A lot can change in a year. With another one ringing in the near distance, many of us take stock of the things we would change if given that chance.
What if the moment of possible change could not be pinpointed with any clarity, so that even if we could see into the future, the unexpected would still have tripped us up, and in a blink, left us falling through life without a parachute.
This time last year, Linda Achilles was bustling in the kitchen of her home near Fergus, preparing for one of the many bid-euchre games she organized, complete with brightly wrapped prizes and home-baked treats. At the age of 67, she was always on the go.
“You could sum my mom up in one word: active,” says Linda’s daughter, Reverend Morgan Craig of Cambridge.
The superficial scars from Linda’s fall the previous October had healed. It had been a simple accident. Living in a modular home where everything was compact, it was easy to tangle her foot on the leg of a chair. When her head slammed onto the counter, she opened a gash that required 17 staples. No one knows if this was the trigger for the incurable syndrome that was about to manifest.
Linda had waited to drive to the hospital until the day after the accident. A scan was never ordered, and as her daughter had predicted, the x-rays taken were useless.
Symptoms of something serious began with Linda’s vision – blurry, and her depth perception was failing; then, her balance swayed. By Christmas 2013, she seemed ill, but it was Linda’s slurred speech that gave Morgan a scare. They headed to Grand River Hospital to check for signs of a stroke. Nothing showed on the tests.
By January 2014, Linda was still undiagnosed and admitted to Freeport Hospital; each of her symptoms worsening by the day. A neurologist at McMaster was consulted. Linda was finally told she had a rare disease called CANVAS. Few people, possibly less than 20 in the world, have this disorder and not much is known. Morgan has heard that three have recently died.
The neurologist would not prescribe treatment until he had researched the disease. Linda is scheduled to see him in January 2015, a full year after diagnosis.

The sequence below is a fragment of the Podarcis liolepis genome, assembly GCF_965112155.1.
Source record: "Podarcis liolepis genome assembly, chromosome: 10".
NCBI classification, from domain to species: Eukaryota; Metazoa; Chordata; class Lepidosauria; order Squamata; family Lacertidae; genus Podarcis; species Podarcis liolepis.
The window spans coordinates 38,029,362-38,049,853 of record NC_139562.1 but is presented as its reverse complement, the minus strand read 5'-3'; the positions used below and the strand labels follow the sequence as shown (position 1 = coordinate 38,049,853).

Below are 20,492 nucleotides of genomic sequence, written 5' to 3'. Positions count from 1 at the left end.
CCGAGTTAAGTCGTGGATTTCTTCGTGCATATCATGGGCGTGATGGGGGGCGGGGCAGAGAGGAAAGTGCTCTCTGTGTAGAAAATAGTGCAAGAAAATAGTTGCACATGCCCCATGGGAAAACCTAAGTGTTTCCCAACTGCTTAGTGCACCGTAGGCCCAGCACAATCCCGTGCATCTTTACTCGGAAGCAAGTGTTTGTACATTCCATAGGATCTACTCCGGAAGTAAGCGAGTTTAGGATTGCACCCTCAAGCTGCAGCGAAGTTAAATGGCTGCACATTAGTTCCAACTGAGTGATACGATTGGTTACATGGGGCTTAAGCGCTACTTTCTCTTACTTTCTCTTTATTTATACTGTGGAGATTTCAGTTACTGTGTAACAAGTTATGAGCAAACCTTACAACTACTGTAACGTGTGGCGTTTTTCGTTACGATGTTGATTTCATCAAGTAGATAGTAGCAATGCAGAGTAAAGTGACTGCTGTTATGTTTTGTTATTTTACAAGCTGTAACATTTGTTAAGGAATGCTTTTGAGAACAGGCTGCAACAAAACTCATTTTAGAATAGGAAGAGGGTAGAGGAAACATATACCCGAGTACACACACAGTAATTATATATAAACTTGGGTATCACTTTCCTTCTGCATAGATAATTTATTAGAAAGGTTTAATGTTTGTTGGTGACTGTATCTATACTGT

Only one question has been answered – there is no cure.
“I’ve lost everything,” Linda says. Her words are garbled, but her distress is perfectly clear as tears of frustration fill her eyes.
CANVAS is the acronym for Cerebellar Ataxia, Neuropathy, Vestibular Areflexia Syndrome. The disease is characterized as loss of sensory perception and speech as well as loss of balance and coordination. Linda has had multiple mini-strokes caused by the disorder adding to her functional inabilities.
She is confined to a wheelchair, needs round-the-clock care, and her speech must be translated by Morgan. She will soon lose her home and her car. She tells me that she loved to drive.
She also says that she has lost hope.
We’re sitting in the visitors lounge at peopleCare Hilltop Manor, a long term care home in Cambridge. Linda hasn’t seen her own home since that fateful Christmas one year ago.
“We have to get the research going,” says Morgan. “This is torture.”
Tests show no cognitive delay, however the disease and multiple mini strokes have chipped away at Linda’s outgoing personality.
Morgan reminisces about her mother, and an effervescent personality surfaces. Linda has her undergraduate degree and worked in the University of Toronto’s Registrar’s Office before leaving (CANVAS Cont.)
to have her two children.
She loved tramping over rocks while camping and creating gourmet meals over an open fire to astound her kids. She managed the office for her husband, Jerry, before his passing in 2005, and it wasn’t long ago that she wouldn’t leave the house without her hair perfectly coiffed.
“She should have had shares in hairspray.” Morgan smiles at her mom who refused to have her hair or makeup done for today’s interview. “She was an amazing mom. Everything I could have asked for.”
The pair are trying to be patient, but the barriers are steep while they wait for treatment. Both agree that research is the answer, but realize that it is not a priority with so few cases.
“It’s frustrating,” Morgan admits. “One person with this syndrome is too many.”
Linda and Morgan have a Christmas list which includes support for Linda’s physical disabilities and the inevitable depression that has set in. Their greatest gift would be the knowledge that someone cares; and that will lead to a better quality of life.
Linda says she’s given up hope, but this interview proves that somewhere deep inside, she has a few more games of bid-euchre left to organize.
“I try to be positive. Giving up is not part of the game plan,” says Morgan. “My mom taught me that.”